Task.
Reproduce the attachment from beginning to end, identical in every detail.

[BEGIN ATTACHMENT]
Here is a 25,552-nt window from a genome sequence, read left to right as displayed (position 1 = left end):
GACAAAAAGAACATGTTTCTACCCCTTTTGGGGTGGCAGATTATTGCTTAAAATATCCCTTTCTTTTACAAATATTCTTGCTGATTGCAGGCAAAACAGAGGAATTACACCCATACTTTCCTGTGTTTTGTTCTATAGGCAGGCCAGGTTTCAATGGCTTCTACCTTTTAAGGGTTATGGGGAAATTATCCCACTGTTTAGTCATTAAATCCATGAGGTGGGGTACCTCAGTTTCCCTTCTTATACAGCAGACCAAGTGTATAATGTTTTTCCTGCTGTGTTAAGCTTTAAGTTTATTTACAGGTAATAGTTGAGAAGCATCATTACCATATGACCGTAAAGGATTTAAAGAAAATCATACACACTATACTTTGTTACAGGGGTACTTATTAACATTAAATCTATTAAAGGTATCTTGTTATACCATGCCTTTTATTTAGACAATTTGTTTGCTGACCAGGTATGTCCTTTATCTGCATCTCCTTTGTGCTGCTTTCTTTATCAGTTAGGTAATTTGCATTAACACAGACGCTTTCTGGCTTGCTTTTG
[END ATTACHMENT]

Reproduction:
Here is a 25,552-nt window from a genome sequence, read left to right as displayed (position 1 = left end):
GACAAAAAGAACATGTTTCTACCCCTTTTGGGGTGGCAGATTATTGCTTAAAATATCCCTTTCTTTTACAAATATTCTTGCTGATTGCAGGCAAAACAGAGGAATTACACCCATACTTTCCTGTGTTTTGTTCTATAGGCAGGCCAGGTTTCAATGGCTTCTACCTTTTAAGGGTTATGGGGAAATTATCCCACTGTTTAGTCATTAAATCCATGAGGTGGGGTACCTCAGTTTCCCTTCTTATACAGCAGACCAAGTGTATAATGTTTTTCCTGCTGTGTTAAGCTTTAAGTTTATTTACAGGTAATAGTTGAGAAGCATCATTACCATATGACCGTAAAGGATTTAAAGAAAATCATACACACTATACTTTGTTACAGGGGTACTTATTAACATTAAATCTATTAAAGGTATCTTGTTATACCATGCCTTTTATTTAGACAATTTGTTTGCTGACCAGGTATGTCCTTTATCTGCATCTCCTTTGTGCTGCTTTCTTTATCAGTTAGGTAATTTGCATTAACACAGACGCTTTCTGGCTTGCTTTTG